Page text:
Integration is Not the Answer to Muslim Terrorism

“What is often described as ‘radicalization’ is really a choice by ‘integrated’ Muslims to become religious and to act on their beliefs.”

“Integration is Not the Answer to Muslim Terrorism”, by Daniel Greenfield, Frontpage Magazine, April 1, 2016:

There is a famous photo of Anjem Choudary, the head of multiple banned organizations calling for imposing Sharia law on the UK whose follower was responsible for the Lee Rigby beheading, getting drunk as a young law student. Friends recall “Andy” smoking pot and taking LSD, sleeping around and partying all the time. Andy was really well integrated, but he still turned back into Anjem.

While the proliferation of segregated Muslim areas, no-go zones in which English, French or Dutch is the foreign language, is a major problem, it is a mistake to think that “integration” solves Islamic terrorism.

It doesn’t.

The Tsarnaev brothers who carried out the Boston Marathon bombings seemed integrated. Nobody noticed anything wrong with Syed Rizwan Farook, the San Bernardino shooter, or Faisal Shahzad, the Times Square bomber. They weren’t lurking in a no-go zone. They had American friends, an education and career options if they wanted them. They didn’t want them. And that’s the point.

Bilal Abdullah was a British-born doctor who tried to carry out a terrorist attack at Glasgow International Airport. He wasn’t marginalized, jobless or desperate. He had a cause.

Quite a few converts have become Muslim terrorists. If integration were the issue, white converts to Islam wouldn’t be running off to join ISIS or plotting terrorist attacks like Don Stewart-Whyte, who converted to Islam and planned to blow up planes headed from the UK to the US. Along with his friend Oliver Savant, the son of a secular Iranian father and British mother, they are the reason why you can’t carry liquids onto a plane.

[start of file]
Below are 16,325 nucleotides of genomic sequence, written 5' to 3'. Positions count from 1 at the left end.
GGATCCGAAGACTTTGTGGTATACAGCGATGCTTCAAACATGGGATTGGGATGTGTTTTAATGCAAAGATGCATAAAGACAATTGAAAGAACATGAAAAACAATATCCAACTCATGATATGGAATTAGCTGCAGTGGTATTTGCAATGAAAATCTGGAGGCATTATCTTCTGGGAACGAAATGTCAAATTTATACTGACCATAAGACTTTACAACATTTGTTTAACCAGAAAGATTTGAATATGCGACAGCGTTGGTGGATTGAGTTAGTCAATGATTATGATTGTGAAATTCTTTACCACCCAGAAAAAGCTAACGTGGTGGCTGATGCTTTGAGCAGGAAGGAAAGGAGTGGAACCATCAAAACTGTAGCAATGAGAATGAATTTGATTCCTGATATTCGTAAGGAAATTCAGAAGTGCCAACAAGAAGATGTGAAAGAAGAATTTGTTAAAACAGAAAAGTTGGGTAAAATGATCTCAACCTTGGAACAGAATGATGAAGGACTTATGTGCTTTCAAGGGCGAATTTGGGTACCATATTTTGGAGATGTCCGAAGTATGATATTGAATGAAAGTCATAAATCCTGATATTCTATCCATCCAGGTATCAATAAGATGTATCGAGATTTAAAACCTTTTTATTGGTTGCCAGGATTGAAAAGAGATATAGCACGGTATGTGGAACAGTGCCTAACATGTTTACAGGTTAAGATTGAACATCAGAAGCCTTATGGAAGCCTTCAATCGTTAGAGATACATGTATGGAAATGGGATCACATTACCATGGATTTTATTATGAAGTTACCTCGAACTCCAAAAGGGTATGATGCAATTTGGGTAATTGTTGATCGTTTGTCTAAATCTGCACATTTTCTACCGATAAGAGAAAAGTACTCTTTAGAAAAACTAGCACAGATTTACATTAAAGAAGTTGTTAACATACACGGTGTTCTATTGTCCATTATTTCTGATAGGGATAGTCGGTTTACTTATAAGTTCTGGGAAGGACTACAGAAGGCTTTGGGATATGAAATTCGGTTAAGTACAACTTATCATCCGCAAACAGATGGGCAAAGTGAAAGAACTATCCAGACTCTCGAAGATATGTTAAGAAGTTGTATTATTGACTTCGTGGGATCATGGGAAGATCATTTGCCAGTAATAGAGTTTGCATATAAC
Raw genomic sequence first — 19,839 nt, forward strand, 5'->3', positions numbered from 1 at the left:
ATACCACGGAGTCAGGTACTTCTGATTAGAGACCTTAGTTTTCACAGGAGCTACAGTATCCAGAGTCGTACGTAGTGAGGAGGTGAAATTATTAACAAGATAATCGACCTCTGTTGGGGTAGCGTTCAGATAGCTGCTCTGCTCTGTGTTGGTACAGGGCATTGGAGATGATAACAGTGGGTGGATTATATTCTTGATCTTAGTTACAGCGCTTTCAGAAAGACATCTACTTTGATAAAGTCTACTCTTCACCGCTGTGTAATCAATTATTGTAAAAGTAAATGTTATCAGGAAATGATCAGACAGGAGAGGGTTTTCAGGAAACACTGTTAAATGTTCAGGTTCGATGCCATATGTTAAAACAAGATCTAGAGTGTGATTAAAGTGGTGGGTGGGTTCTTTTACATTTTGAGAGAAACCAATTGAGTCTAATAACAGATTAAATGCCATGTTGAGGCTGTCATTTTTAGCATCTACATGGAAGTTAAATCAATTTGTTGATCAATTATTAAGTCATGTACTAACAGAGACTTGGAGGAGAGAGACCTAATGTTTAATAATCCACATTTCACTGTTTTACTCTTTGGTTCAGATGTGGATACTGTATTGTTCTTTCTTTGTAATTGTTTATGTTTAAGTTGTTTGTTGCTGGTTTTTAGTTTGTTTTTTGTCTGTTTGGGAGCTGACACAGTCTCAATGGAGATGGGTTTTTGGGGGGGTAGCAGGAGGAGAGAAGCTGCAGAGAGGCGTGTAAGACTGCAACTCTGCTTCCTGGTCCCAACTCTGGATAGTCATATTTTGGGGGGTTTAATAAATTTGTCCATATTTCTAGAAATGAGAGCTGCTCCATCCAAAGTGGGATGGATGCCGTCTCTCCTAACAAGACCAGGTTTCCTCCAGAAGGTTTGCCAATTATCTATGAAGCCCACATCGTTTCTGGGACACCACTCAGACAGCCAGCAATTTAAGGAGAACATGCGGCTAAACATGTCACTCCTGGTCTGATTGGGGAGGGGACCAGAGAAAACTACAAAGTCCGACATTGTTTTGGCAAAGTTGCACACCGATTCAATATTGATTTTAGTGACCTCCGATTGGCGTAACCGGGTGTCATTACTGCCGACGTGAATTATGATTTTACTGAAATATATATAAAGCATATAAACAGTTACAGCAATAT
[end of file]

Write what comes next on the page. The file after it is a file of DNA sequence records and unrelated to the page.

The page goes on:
Muslim terrorism is not caused by failed integration, but by a conscious disintegration. What is often described as “radicalization” is really a choice by “integrated” Muslims to become religious and to act on their beliefs. Muslim men who formerly dressed casually begin growing beards and wearing Salafist garb. They consciously reject what Western society has to offer because they have chosen Islam instead.

Islamic terrorists have not been alienated by our rejection. They champion an alien creed that rejects us.

 The debate over Islamic terrorism is bogged down by a refusal to name it and understand what it is. ISIS is not a form of “nihilism” that European Muslims resort to after being alienated by racism and driven to despair by joblessness. It’s an alternative system that draws on over a thousand years of Islamic religion and culture. It’s not a negative choice, but a positive one. It’s not an act of despair, but of hope.

Social, linguistic and cultural integration won’t stop Islamic terrorism. They may prevent it in some cases and accelerate it in others. But it’s not the primary factor. Religion is. Cultural integration won’t make much of a difference in the face of religious disintegration.

This is the type of integration that is the real problem. Some of the worst Jihadists are culturally integrated and religiously disintegrated. They speak the native language fluently. They are intimately familiar with popular culture. They move easily among the native population. It’s their belief system that is fundamentally disintegrated and whose demands cannot be integrated without a civil war.

Their choices are not a referendum on our society. What we do in response to their terrorism is.

The issue is not economic. It is not linguistic. It is not about alienation or racism. It is about religion. And Europe is not comfortable with religion. It assumes that the religious is political, but in Islam, the political is instead religious. Europe has given no thought to how Islam can be integrated as a religion. Instead it has relied on the assumption that all religions are basically alike and that the aims and ideas of Islam are therefore interchangeable with those of Catholics, Lutherans, Jews and anyone else.

Every Islamic terrorist attack sends the message that its ideas and aims are not interchangeable.

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